Once you have completed a loan application, chosen a property, you can lock in your interest rate.  Locking in a rate allows you to keep a certain loan program & interest rate over a specified amount of time, even if the interest rates go up during that time.  Usually, rates are locked in on a 30, 45 or 60-day basis.  Keep in mind, a lock usually cannot be changed, so it is important to consult your mortgage professional for advice.  In addition, most lenders will not adjust your lock if rates drop, unless the drop is substantial.  If you need free advice on when to lock, click here.

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Q11: How long will it take to apply and close a loan?

A11: The average amount of time from application to close is 30 days, but this time may vary depending on your financial circumstances.  We have closed loans in as little as 7 days.


Q12: What are points and how do they work?

A12: Points are fees paid to the lender at closing.  One "point" is equal to 1% of the total loan amount.  For instance, for a $200,000 loan, one point would equal $2,000.  Most retail lenders or retail banks charge between 1 & 2 points. 
AmeriBest typically charges 0 points! 

If you want to lower your interest rate, you can pay more points up-front.  This is an effective way to save money by lowering your interest rate over the life of your loan. However, if you do not have money to pay upfront, opt for fewer points.


Q13: Why are some rates higher than others?

A13: An interest rate depends upon several factors.  For instance, rates will be higher if you have poor credit/credit scores, have limited amount of cash down or have a high debt-to-income (DTI) ratio.  In addition, if you are going to purchase a condo, manufactured home, 2-4 units or investment property, rates will also increase.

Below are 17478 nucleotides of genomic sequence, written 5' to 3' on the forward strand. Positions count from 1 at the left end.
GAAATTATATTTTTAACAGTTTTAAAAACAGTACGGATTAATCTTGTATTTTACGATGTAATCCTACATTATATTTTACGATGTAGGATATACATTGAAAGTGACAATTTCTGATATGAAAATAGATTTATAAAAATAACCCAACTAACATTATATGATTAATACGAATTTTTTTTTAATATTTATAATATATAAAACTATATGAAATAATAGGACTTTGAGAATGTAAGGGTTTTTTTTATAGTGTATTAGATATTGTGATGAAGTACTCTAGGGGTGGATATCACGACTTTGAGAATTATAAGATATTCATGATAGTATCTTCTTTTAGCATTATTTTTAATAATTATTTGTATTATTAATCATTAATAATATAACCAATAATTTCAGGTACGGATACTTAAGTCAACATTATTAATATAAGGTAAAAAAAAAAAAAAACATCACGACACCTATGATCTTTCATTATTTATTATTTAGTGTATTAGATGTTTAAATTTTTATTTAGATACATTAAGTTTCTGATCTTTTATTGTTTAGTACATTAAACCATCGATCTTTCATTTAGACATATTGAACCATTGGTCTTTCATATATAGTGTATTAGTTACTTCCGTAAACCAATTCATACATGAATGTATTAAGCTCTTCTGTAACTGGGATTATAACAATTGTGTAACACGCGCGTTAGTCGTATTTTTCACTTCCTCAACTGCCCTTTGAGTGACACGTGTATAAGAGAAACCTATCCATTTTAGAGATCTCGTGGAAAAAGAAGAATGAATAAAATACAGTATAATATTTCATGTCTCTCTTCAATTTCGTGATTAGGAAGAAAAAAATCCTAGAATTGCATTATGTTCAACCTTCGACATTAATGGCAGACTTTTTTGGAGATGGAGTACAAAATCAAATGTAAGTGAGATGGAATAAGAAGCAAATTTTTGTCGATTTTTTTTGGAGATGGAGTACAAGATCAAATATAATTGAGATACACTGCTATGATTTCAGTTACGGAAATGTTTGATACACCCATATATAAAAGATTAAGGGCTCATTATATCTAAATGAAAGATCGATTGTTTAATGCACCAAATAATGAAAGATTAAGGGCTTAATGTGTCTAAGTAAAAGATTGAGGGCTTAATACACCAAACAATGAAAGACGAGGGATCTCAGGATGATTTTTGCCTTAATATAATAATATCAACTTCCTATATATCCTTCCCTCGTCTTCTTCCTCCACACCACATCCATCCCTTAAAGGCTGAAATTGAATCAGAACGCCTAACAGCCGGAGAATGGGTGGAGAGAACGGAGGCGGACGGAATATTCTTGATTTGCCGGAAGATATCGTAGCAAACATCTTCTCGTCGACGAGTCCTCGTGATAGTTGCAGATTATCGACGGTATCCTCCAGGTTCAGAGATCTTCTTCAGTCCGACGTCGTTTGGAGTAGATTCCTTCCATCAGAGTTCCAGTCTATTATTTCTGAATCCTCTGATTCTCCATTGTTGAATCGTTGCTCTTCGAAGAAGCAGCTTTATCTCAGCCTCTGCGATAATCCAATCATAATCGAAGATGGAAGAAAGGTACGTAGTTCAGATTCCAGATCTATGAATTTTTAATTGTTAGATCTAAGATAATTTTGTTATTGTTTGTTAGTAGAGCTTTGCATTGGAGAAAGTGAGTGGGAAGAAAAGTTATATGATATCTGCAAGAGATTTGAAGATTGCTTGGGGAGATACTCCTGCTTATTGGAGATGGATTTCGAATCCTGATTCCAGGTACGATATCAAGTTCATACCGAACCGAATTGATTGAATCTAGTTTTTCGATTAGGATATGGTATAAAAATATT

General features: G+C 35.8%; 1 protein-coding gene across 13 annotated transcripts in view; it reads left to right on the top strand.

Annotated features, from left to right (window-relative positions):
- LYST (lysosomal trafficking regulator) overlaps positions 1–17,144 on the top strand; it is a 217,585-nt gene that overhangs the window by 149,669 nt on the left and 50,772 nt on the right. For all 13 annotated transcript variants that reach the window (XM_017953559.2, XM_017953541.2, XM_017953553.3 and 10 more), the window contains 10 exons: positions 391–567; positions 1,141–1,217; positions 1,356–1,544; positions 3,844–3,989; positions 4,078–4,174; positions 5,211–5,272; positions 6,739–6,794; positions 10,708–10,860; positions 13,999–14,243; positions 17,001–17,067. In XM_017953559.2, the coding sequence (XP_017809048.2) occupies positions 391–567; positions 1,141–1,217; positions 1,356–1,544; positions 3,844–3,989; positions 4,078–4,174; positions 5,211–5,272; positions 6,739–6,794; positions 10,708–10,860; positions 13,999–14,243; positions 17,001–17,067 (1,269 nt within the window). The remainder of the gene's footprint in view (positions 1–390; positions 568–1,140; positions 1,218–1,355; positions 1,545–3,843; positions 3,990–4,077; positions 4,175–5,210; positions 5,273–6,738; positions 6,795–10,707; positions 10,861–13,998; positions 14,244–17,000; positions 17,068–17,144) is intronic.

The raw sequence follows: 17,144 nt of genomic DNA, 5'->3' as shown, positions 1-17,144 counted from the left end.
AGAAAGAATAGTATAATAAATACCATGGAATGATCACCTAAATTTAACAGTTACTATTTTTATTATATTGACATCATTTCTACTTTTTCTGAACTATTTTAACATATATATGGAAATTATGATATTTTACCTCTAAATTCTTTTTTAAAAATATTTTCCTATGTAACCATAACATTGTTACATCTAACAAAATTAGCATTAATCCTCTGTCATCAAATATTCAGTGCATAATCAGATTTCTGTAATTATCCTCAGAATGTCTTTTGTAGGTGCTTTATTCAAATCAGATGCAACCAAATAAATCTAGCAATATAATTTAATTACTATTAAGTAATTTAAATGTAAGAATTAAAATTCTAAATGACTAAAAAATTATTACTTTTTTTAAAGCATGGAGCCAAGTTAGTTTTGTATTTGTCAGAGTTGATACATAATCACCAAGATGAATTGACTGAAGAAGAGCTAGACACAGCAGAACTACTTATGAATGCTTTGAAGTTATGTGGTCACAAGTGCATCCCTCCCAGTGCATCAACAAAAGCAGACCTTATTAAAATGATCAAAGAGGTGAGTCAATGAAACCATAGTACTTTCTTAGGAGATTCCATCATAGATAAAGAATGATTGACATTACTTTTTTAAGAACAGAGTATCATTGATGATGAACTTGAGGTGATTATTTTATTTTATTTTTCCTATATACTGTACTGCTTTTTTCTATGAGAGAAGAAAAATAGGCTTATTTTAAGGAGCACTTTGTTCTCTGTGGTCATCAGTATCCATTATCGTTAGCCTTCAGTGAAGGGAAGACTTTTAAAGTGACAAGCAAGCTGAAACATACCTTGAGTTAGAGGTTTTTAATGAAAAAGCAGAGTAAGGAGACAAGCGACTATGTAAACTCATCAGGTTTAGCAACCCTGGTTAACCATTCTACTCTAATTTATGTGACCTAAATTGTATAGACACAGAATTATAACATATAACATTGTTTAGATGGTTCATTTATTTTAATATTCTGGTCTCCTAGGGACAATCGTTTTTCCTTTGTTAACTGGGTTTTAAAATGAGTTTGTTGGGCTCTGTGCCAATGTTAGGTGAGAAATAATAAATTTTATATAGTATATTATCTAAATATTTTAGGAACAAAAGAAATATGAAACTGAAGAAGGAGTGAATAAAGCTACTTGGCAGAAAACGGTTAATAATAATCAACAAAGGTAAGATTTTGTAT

Q14: How do I qualify for a loan?

A14: Complete a Fannie Mae Form 1003 application and contact one of our qualified loan professionals.  Click Here
 to fill-out our short application.        (click Here for Top of Page)


Q15: How do I know how much of a loan amount I qualify for?

A15: Your AmeriBest Loan Officer can tell you how much you qualify for after they review your application & pull credit.  The loan amount depends on income & debt ratio.  Your debt ratio is the total amount of monthly debt you pay out divided by your monthly income.  The debt-to-income ratio (DTI) lets the lender know how much mortgage debt you are able to handle. 
Click Here for Buyer Dont's!

Pre-qualification
We will help you determine to see if you pre-qualify for a traditional, conforming or jumbo loan.  However, pre-qualification does not guarantee that you will be approved for the loan.

We'll help you pre-qualify under the Fannie Mae or Freddie Mac guidelines.  We will also give you mortgage options & offer strategies to qualifying such as:

  » Consider FHA Financing
  » Offering you an Adjustable Rate Mortgage (ARM) loan at a lower starting rate 
  » Lower downpayment, pay money to reduce revolving debt = improves debt ratio
         

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Q16: What makes a loan a Portfolio Loan?

A16: There are several factors that determine whether a loan is Portfolio Loan.  For instance, if you have low credit scores & only 5% down, you would be considered a Portfolio borrower.  Also, borrowers who want to purchase or refinance a home at a high loan-to-value (LTV), i.e., 96.5% - 100%, fall under a Portfolio loan or FHA loans.  In addition, if a borrower is unable to verify their income, they are considered to be non-conventional.